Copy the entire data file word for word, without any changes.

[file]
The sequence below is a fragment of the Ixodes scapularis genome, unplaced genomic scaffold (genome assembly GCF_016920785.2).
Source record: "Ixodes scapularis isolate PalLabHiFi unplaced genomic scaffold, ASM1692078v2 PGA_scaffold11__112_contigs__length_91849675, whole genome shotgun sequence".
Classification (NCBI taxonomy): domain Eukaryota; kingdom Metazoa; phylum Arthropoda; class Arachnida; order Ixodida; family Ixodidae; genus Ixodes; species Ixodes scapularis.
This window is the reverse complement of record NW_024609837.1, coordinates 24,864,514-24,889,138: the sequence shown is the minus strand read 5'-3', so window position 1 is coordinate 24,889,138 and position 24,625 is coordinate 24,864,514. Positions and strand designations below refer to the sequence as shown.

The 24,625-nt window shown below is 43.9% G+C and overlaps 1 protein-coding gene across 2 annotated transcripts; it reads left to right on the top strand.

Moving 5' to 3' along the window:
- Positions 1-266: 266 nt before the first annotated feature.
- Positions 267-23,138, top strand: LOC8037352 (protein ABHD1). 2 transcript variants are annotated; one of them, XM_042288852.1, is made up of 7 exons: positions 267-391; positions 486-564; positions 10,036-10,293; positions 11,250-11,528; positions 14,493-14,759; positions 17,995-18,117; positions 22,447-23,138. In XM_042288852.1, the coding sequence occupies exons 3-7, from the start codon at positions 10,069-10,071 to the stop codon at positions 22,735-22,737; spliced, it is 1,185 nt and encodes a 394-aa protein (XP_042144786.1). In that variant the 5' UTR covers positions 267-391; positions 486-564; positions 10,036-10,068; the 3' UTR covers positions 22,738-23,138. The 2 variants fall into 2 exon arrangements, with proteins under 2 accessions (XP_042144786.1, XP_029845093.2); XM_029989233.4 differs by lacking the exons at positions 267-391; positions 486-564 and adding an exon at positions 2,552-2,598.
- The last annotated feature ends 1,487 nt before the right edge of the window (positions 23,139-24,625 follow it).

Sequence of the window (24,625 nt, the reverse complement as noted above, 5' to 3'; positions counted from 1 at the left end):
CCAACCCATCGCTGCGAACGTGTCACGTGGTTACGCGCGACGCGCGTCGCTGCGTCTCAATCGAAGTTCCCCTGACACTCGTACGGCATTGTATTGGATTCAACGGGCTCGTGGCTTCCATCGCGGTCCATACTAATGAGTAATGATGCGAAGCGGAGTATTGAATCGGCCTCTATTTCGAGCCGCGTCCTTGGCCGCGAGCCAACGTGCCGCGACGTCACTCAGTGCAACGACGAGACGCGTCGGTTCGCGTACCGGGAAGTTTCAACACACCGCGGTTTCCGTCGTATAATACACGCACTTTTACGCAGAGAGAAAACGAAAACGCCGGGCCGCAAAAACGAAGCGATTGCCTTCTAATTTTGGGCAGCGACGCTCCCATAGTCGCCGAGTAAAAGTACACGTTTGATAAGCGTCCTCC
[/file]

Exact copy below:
The sequence below is a fragment of the Ixodes scapularis genome, unplaced genomic scaffold (genome assembly GCF_016920785.2).
Source record: "Ixodes scapularis isolate PalLabHiFi unplaced genomic scaffold, ASM1692078v2 PGA_scaffold11__112_contigs__length_91849675, whole genome shotgun sequence".
Classification (NCBI taxonomy): domain Eukaryota; kingdom Metazoa; phylum Arthropoda; class Arachnida; order Ixodida; family Ixodidae; genus Ixodes; species Ixodes scapularis.
This window is the reverse complement of record NW_024609837.1, coordinates 24,864,514-24,889,138: the sequence shown is the minus strand read 5'-3', so window position 1 is coordinate 24,889,138 and position 24,625 is coordinate 24,864,514. Positions and strand designations below refer to the sequence as shown.

The 24,625-nt window shown below is 43.9% G+C and overlaps 1 protein-coding gene across 2 annotated transcripts; it reads left to right on the top strand.

Moving 5' to 3' along the window:
- Positions 1-266: 266 nt before the first annotated feature.
- Positions 267-23,138, top strand: LOC8037352 (protein ABHD1). 2 transcript variants are annotated; one of them, XM_042288852.1, is made up of 7 exons: positions 267-391; positions 486-564; positions 10,036-10,293; positions 11,250-11,528; positions 14,493-14,759; positions 17,995-18,117; positions 22,447-23,138. In XM_042288852.1, the coding sequence occupies exons 3-7, from the start codon at positions 10,069-10,071 to the stop codon at positions 22,735-22,737; spliced, it is 1,185 nt and encodes a 394-aa protein (XP_042144786.1). In that variant the 5' UTR covers positions 267-391; positions 486-564; positions 10,036-10,068; the 3' UTR covers positions 22,738-23,138. The 2 variants fall into 2 exon arrangements, with proteins under 2 accessions (XP_042144786.1, XP_029845093.2); XM_029989233.4 differs by lacking the exons at positions 267-391; positions 486-564 and adding an exon at positions 2,552-2,598.
- The last annotated feature ends 1,487 nt before the right edge of the window (positions 23,139-24,625 follow it).

Sequence of the window (24,625 nt, the reverse complement as noted above, 5' to 3'; positions counted from 1 at the left end):
CCAACCCATCGCTGCGAACGTGTCACGTGGTTACGCGCGACGCGCGTCGCTGCGTCTCAATCGAAGTTCCCCTGACACTCGTACGGCATTGTATTGGATTCAACGGGCTCGTGGCTTCCATCGCGGTCCATACTAATGAGTAATGATGCGAAGCGGAGTATTGAATCGGCCTCTATTTCGAGCCGCGTCCTTGGCCGCGAGCCAACGTGCCGCGACGTCACTCAGTGCAACGACGAGACGCGTCGGTTCGCGTACCGGGAAGTTTCAACACACCGCGGTTTCCGTCGTATAATACACGCACTTTTACGCAGAGAGAAAACGAAAACGCCGGGCCGCAAAAACGAAGCGATTGCCTTCTAATTTTGGGCAGCGACGCTCCCATAGTCGCCGAGTAAAAGTACACGTTTGATAAGCGTCCTCC